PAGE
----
Preventing deaths and serious injuries on State Highway 57 in Levin are the aims of safety improvements proposed by Waka Kotahi NZ Transport Agency.
The stretch of road is between SH1 and Heatherlea East Rd.
There have been 11 crashes resulting in deaths and serious injuries at the SH1 intersection and Heatherlea East Rd in the past five years.
Director of regional relationships Emma Speight says the proposed safety improvements will keep the road safe ahead of the new highway opening in 2029.
"SH57 will continue to be an important local road after the new highway is completed, and it's important that we tackle the safety issues on the existing road right now," she says.
"These improvements will make the corridor safer in the meantime, while work progresses to deliver the new Ōtaki to north of Levin highway within the next decade."
To prevent more crashes, Waka Kotahi plans to build a roundabout at the SH57/Queen St intersection, to slow approaching vehicles and make it easier to choose the right time to enter flowing traffic.
Roundabouts can reduce the number of people killed or seriously injured at busy intersections by up to 65 per cent.
Plans also include the installation of stretches of side barriers and wider centrelines. Painted wide centrelines provide more space between lanes, which can reduce serious crashes by up to 20 per cent.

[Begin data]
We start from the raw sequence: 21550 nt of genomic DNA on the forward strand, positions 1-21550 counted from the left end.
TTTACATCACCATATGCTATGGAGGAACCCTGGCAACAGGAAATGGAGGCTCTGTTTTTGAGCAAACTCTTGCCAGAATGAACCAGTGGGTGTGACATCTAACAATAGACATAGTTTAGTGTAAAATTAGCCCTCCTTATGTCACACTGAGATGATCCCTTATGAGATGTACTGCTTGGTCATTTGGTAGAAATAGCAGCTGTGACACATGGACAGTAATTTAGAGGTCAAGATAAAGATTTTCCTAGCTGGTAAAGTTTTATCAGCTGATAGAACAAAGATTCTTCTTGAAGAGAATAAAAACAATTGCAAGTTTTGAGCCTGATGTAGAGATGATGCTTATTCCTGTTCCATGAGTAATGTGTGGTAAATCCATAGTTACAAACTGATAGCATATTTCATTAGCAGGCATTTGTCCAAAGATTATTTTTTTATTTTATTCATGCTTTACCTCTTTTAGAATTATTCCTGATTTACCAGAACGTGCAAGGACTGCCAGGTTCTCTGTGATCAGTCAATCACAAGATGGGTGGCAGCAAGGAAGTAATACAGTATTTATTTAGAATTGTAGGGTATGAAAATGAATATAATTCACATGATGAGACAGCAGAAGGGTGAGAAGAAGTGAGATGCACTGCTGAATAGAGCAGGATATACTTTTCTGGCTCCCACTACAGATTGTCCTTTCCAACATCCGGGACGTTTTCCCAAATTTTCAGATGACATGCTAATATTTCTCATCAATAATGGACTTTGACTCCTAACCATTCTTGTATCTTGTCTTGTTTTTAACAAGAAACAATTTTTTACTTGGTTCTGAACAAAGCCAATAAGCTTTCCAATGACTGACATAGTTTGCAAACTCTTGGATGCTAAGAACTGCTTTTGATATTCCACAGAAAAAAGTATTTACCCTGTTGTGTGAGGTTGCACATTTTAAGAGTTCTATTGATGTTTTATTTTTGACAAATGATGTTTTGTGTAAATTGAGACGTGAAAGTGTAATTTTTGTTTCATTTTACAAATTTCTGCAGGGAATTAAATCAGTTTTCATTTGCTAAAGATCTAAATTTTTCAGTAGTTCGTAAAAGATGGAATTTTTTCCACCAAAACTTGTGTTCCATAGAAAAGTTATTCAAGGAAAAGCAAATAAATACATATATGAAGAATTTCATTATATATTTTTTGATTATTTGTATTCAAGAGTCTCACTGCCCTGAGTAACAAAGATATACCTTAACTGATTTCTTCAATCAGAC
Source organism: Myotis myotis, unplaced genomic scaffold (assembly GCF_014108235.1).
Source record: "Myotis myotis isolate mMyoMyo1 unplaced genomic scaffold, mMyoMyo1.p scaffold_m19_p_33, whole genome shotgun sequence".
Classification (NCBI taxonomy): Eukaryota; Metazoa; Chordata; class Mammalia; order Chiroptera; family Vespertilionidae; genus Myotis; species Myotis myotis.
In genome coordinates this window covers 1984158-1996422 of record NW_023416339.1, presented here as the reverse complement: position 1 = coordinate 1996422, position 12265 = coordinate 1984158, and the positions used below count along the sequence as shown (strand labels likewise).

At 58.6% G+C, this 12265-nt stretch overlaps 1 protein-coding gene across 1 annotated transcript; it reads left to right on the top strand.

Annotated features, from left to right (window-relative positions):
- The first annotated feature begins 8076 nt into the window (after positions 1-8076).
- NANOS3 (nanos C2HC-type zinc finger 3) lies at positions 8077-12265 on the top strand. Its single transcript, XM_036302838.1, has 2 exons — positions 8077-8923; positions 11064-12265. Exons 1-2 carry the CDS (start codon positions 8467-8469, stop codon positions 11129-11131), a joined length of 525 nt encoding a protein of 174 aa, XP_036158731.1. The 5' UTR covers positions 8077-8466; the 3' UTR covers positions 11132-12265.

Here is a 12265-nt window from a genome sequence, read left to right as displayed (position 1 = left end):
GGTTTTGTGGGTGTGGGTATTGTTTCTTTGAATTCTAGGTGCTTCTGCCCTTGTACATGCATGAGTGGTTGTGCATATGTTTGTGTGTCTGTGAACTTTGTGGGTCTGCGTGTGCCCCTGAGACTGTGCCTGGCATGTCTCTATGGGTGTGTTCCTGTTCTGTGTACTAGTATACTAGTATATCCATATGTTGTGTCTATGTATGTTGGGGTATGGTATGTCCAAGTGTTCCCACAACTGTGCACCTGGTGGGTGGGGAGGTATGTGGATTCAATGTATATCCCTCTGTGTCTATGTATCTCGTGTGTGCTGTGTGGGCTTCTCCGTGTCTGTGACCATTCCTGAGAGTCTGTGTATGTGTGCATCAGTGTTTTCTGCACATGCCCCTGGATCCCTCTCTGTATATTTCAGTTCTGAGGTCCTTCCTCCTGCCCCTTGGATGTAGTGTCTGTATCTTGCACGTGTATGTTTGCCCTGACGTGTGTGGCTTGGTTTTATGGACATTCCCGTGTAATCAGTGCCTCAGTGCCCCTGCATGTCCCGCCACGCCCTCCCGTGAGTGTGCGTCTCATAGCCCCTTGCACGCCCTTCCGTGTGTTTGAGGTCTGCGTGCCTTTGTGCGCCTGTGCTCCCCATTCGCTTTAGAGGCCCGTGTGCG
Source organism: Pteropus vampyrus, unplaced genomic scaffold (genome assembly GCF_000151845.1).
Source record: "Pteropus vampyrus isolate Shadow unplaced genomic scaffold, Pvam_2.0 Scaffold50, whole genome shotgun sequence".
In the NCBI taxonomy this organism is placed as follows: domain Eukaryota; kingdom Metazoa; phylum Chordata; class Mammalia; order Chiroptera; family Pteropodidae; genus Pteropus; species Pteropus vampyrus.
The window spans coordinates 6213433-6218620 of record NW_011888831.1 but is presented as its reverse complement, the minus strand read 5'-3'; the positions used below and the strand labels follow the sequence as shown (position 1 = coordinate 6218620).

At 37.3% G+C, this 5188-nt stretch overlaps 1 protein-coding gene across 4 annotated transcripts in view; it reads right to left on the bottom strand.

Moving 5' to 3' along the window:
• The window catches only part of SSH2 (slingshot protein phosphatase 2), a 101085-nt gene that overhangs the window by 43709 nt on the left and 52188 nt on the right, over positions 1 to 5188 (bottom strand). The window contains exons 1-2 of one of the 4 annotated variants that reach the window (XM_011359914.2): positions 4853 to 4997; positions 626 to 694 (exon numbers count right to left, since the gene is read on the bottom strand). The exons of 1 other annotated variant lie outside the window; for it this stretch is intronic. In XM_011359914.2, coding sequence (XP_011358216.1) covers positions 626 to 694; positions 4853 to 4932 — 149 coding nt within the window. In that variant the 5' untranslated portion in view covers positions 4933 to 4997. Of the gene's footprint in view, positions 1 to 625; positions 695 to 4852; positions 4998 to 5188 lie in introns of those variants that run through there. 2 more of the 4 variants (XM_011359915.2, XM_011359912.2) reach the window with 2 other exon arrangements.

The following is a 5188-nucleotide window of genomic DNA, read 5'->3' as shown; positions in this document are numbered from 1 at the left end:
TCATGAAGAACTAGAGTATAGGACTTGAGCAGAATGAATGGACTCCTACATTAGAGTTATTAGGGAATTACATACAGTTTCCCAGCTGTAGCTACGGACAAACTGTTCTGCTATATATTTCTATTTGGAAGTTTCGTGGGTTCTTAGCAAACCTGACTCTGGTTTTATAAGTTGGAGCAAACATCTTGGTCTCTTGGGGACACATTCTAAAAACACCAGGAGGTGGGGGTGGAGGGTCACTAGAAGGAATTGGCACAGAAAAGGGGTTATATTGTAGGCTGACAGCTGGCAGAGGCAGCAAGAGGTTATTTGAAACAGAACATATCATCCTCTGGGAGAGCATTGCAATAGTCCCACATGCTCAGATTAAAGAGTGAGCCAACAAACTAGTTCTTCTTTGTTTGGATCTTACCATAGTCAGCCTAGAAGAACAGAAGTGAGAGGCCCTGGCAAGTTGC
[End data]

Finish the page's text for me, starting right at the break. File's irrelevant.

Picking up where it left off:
Side barriers stop vehicles before they hit something less forgiving, such as power poles or drainage ditches.
They can reduce the number of people killed or seriously injured by up to 30 per cent.
"We are asking residents and locals to share their thoughts on the planned safety improvements," says Speight.
"Input from the community can help finetune the proposed improvements and will make sure we have all the information we need to make them fit-for-purpose."
These safety improvements are a continuation of the work further north on SH57 to Shannon, completed early this year.
Waka Kotahi is also reviewing the current speed limits on SH57 between SH1 and Shannon to make sure they are safe and appropriate for the road.
Regardless of the cause of a crash, speed is most likely to determine whether anyone is killed, injured or walks away unharmed.
"Engagement with the community on speed helps us get feedback and local knowledge on how the road is used and any concerns," Speight says.
"This feedback will help us determine if a speed limit change will improve safety."
Waka Kotahi is hosting five drop-in sessions around Levin and Shannon between Tuesday and Saturday this week.
These sessions are an opportunity for people to talk with the team about the project, explain the next steps, answer questions and hear feedback.
More information about the planned safety improvements, how you can submit feedback and when the drop-in sessions are is available at: www.nzta.govt.nz/o2nl-SH57-safety-improvements